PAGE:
By Eric Glomstad
In my early years as a financially challenged school teacher, I often purchased sports cars in the summer months on which I would practice my budding restoration skills. The idea was that come spring I could sell the vehicle and make several hundred dollars profit. My long-suffering wife saw through this ploy after a few years, but early on it was quite a successful sales pitch.
In 1978 I spied an MG Midget on the lot of a local car repair business. I stopped to have a look and, after talking to the owner of the repair facility, found that the car had been abandoned. It seemed the owner did not want to pay for the complete engine rebuild which had been performed. I was eager to make a deal! This one would make me money for sure. I bargained the price down to $1300 and went back with my wife to pick up the car. It wouldn’t start.
After a battery jump and several squirts of starting fluid, the car came to life with a roar. Smoke poured from under the driver’s side and a rattling metallic clatter could be heard from the bonnet. I proudly drove this car home. When I arrived, my wife who had been following me asked, “Are the lights supposed to work?”
For the next several weeks I was in heaven. Actually, I was in my garage…but you know what I mean. I spent absolutely no time on the drivetrain, after all, looks make the best first impression, right? I purchased black vinyl by the yard and loop pile carpet by the foot from Pacific Fabrics and dove into a full interior remake. The door panels were flat and responded well to my efforts. I sewed an edging on the carpet pieces I had carefully cut and when glued in place, a transformation took place.
The driver’s seat needed attention, but upon removal, I found that with a needle and thread I could sew the split portions together by hand. I covered the steering wheel with a tan laced plastic cover, added a Sears and Roebuck tape deck, and things were definitely looking up.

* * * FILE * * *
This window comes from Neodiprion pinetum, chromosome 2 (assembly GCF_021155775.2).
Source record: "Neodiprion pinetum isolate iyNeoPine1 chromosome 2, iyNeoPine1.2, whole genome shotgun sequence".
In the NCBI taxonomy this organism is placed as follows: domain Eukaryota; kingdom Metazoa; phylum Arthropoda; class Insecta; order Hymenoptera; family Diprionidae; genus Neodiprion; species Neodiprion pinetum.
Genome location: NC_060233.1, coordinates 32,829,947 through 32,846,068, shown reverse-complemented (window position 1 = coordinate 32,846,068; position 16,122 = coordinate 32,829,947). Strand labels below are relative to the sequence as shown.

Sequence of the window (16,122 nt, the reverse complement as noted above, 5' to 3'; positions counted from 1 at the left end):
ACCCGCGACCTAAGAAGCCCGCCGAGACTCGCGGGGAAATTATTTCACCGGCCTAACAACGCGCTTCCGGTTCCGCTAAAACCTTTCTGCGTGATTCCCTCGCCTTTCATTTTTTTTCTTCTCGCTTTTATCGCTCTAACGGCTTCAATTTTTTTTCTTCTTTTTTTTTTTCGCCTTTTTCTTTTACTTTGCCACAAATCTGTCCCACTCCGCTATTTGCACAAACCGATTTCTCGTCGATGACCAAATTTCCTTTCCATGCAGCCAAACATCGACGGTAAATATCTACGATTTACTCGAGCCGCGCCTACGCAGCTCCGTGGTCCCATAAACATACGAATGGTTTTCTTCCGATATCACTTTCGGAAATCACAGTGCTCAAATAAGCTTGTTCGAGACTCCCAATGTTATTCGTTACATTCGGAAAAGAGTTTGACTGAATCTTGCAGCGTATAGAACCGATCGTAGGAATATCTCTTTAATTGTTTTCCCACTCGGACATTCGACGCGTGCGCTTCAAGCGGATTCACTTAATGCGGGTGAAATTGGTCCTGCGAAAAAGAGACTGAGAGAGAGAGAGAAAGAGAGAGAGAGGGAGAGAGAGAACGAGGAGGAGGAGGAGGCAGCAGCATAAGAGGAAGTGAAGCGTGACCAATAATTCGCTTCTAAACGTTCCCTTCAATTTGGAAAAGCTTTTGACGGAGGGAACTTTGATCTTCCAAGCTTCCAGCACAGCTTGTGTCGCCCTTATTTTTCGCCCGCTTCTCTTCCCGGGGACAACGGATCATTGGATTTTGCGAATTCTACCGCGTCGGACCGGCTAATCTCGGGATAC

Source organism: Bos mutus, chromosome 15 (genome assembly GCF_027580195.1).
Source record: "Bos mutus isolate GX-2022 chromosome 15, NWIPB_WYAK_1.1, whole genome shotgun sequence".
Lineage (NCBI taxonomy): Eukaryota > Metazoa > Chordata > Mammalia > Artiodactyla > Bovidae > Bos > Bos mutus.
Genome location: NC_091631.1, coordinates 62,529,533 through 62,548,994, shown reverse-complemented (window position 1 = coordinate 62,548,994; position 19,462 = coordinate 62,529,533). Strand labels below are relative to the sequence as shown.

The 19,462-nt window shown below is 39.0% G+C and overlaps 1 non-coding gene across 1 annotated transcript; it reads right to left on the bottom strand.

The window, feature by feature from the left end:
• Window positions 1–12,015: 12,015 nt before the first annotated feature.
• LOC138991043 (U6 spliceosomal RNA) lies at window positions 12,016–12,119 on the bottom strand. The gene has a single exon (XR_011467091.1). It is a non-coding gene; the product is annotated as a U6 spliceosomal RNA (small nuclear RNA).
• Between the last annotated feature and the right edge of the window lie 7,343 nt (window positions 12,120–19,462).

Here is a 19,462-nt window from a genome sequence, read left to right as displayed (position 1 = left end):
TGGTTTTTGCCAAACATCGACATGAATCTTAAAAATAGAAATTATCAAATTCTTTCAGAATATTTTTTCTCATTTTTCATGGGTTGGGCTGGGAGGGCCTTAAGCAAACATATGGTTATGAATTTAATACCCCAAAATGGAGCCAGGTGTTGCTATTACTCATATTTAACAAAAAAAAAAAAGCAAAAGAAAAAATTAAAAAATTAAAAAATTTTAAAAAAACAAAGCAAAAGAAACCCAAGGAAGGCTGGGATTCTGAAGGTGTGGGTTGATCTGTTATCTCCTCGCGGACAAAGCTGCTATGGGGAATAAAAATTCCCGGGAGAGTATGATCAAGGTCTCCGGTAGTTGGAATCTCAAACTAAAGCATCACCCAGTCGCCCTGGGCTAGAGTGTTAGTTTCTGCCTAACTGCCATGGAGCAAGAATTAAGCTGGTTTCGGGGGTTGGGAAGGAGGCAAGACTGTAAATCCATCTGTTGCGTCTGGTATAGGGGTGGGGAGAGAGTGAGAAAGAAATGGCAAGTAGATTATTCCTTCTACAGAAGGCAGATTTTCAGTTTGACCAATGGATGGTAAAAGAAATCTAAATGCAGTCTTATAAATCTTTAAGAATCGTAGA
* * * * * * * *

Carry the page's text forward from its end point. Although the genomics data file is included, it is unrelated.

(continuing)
A friend of mine painted the car in his shop. My vision was “French Racing Blue” but, when finished, the color more closely resembled “whale wash.” Recap tires with while walls and a brand new vinyl top finished off my efforts and I was ready to sell.
These were the days of curbside selling and the car generated lots of interest. I explained the hard starting on the fact that the car just needed to be run and that this feature would soon be a thing of the past. My secretary in the school office where I worked purchased the car and named it “The Blue Frog.”
I am sure that many of you have been warned not to sell a car to a friend or co-worker, but I was young, euphoric and stupid. I proudly flashed the cash in front of my wife, “Honey, I made $350 dollars!”
One week later I visited my secretary’s garage. The car would not start. I told her I would tow it home and get her Blue Frog back on the road in no time flat. There was an oil slick the size of the Exxon Valdez on her garage floor. The motor had two dead cylinders. After removing the valve cover, I was surprised to find that a former mechanic had used multiple washers in its assembly to “bring things to level.” With a heavy heart, I used my profits to buy a used engine at Aurora Auto Wrecking in Seattle, WA, and installed the replacement in the car. The Blue Frog croaked to life once more. The night I delivered the car back to its happy owner, I sat at the dinner table surrounded by my loving and patient wife and our two small children. I was looking over the latest issue of Auto Trader and I saw an unbelievable deal. A 1967 Sunbeam Alpine, which was for sale by the original owner! It had been sitting in a cow pasture for the past four years and was sunk up to its rear axle in mud. With an excitement born of passion and pride, I looked my wife in the eye and said, “But Honey, I can make money on this one!” MM